Situational Management Theory

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Another model concerned for managers has been proposed by McGregor (1960) who suggested that management-leadership style is influenced by leaders’ assumption about human nature and, in particular, about employees’ nature. He proposed two opposite visions of managers in industry called Theory X and Theory Y. The former states that managers have a negative view of their subordinates’ nature and it assumes that the average employee has a natural dislike and revulsion of work that lead him/her to avoid it if possible. This implies that Theory X managers believe that coercion and close control are necessary to motivate workers and to push them to work. On the other hand, Theories Y managers have a positive attitude towards their employees’ nature…show more content…
1.2.3. Situational and contingency theories Being clear that a leadership style is effective in some situation but it may not be successful in others, researchers developed the theory according to which the style to be used by a leader depends on such internal and external factors as: the situation, the task, the people, the organization (its size, its core business, its operations), the external environments and so forth. All the studies developed within this context, are known as situational or contingency theories and they fostered an academic debate begun by Fiedler’s (1964, 1967) researches. Resuming the behavioral notions of task-orientation and people-orientation he analyzed variables such a tasks structure, level of power of the position (strong VS weak) and quality of leader-member relationship (good VS bad). The results of his analysis concluded that task-oriented managers exhibit a directive leadership style while people-oriented leaders display a participative style of leadership. His research concludes that, even if there is no a single universal style which is always effective, each situation requires a particular kind of leader and…show more content…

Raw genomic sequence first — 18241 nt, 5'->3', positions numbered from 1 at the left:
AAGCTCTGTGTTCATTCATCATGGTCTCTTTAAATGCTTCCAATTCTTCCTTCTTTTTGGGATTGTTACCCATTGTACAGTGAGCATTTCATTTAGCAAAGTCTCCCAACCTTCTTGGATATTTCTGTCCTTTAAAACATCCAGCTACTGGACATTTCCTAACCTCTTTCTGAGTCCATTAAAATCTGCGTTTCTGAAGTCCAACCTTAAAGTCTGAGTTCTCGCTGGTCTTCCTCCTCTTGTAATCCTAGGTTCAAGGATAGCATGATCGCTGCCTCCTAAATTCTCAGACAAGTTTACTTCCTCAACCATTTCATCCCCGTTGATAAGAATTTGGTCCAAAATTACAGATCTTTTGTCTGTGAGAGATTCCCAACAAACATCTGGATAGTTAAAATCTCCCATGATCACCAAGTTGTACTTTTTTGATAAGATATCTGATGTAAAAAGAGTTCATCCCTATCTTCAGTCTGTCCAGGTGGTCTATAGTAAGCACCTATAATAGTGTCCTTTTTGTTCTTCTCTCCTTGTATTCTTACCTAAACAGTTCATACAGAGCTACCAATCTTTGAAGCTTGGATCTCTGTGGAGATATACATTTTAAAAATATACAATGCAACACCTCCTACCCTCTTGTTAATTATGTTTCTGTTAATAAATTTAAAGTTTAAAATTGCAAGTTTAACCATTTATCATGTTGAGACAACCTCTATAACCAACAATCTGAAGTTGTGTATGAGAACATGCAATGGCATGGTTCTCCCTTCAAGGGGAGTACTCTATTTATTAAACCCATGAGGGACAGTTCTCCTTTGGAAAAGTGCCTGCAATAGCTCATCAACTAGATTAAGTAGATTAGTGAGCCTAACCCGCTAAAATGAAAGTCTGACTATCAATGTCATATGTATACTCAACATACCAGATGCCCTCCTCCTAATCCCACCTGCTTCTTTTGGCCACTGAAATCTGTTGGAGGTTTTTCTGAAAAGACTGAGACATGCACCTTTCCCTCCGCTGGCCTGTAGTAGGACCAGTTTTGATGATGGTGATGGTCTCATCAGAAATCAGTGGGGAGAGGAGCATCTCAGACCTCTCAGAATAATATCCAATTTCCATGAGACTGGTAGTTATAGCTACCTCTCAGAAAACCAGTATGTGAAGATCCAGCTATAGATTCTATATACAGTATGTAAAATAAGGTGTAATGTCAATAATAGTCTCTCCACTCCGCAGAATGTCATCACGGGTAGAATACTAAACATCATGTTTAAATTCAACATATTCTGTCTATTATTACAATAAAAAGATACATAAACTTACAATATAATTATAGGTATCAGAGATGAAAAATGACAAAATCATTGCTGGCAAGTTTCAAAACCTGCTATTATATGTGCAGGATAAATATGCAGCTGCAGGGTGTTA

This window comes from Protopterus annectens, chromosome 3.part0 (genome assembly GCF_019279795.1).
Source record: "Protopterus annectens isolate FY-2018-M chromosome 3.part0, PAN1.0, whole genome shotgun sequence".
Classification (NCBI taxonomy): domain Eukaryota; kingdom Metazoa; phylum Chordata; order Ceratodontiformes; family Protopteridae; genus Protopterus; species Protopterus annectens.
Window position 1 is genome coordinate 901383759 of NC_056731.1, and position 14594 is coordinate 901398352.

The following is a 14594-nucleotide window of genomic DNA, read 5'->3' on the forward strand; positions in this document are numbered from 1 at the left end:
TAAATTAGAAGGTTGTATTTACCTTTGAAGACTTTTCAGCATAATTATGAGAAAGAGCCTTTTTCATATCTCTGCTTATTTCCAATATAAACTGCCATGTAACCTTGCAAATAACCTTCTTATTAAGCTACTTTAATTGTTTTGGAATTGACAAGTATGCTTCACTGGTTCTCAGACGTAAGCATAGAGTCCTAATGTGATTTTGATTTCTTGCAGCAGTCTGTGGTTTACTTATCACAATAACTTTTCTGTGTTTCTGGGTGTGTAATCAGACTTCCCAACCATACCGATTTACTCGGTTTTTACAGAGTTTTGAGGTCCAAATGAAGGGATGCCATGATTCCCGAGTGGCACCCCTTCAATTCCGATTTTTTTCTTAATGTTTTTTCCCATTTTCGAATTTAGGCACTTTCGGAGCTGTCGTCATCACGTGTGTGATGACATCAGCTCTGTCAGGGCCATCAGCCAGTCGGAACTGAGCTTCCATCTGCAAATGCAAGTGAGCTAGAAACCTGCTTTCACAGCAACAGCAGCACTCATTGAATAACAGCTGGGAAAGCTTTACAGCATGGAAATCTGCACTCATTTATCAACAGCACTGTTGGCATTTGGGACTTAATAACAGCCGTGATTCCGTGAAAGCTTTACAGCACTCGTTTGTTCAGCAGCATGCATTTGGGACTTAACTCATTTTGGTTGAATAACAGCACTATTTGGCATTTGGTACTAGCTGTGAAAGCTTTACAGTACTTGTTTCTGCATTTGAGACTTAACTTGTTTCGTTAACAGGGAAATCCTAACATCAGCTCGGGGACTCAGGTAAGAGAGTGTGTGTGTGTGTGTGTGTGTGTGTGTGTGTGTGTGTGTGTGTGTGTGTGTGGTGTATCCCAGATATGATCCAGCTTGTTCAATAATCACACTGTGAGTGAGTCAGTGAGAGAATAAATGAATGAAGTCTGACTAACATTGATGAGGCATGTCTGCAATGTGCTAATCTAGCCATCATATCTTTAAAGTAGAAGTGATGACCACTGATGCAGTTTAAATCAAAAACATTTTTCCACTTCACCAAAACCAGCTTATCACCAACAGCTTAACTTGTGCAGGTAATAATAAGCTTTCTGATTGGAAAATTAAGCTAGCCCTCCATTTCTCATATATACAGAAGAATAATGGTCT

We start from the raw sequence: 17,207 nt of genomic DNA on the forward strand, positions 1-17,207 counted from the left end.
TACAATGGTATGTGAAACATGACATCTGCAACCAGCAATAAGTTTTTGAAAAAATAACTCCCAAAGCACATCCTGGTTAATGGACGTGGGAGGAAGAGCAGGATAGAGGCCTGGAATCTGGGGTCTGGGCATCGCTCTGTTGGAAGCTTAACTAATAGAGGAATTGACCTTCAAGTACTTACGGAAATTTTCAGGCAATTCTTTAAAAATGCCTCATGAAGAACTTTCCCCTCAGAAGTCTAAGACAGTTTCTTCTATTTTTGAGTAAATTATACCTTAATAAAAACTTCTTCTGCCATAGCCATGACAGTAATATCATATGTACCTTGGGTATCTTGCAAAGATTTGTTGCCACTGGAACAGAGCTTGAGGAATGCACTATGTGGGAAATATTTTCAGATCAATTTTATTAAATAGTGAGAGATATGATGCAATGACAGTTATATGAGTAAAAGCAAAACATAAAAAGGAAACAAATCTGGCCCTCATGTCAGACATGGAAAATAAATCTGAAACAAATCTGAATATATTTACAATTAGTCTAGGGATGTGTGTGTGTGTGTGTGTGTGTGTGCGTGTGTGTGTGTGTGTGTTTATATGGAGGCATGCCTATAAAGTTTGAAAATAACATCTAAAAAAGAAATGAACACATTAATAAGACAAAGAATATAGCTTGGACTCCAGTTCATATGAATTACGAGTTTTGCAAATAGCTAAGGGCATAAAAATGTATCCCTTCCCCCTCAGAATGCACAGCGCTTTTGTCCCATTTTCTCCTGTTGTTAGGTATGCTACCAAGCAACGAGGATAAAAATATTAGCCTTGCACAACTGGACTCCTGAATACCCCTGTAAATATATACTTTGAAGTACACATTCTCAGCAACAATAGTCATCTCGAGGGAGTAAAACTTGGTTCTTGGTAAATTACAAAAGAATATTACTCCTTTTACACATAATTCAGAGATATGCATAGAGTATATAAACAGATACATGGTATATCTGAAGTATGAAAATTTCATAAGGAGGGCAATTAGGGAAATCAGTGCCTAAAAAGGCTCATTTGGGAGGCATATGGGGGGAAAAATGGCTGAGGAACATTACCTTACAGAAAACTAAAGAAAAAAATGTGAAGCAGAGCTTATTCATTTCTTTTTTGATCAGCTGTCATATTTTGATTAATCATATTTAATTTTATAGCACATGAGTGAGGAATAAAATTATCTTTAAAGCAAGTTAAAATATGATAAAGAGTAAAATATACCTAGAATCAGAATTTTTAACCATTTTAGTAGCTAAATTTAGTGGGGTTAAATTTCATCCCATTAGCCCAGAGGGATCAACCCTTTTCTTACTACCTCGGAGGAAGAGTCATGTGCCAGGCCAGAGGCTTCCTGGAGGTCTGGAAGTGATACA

Set in the social-exchange framework, this approach is based on the assumption that both leader and followers commit to work together as long as they find their relationship mutually satisfying (Cleveland, Stockdale & Murphy, 2000). Within this context, several researches have examined the theme of leadership focusing on the reason behind the choice of following a leader. This implies that leadership is more than something established by command: individuals can follow a leader who is not designated by formal authorities as well as they can dishearten a guide who has power for his/her position. Analyzing this relational process means discovering the essence of leadership itself: more than investigating what are the qualities, the behaviors or the styles of the ideal leader, the key for effective leadership lies in understanding what aligns who commands and who follows. This is particularly important for business organizations (which are the background of this dissertation) that succeed in achieving their goal only if their whole human capital work and move in the same
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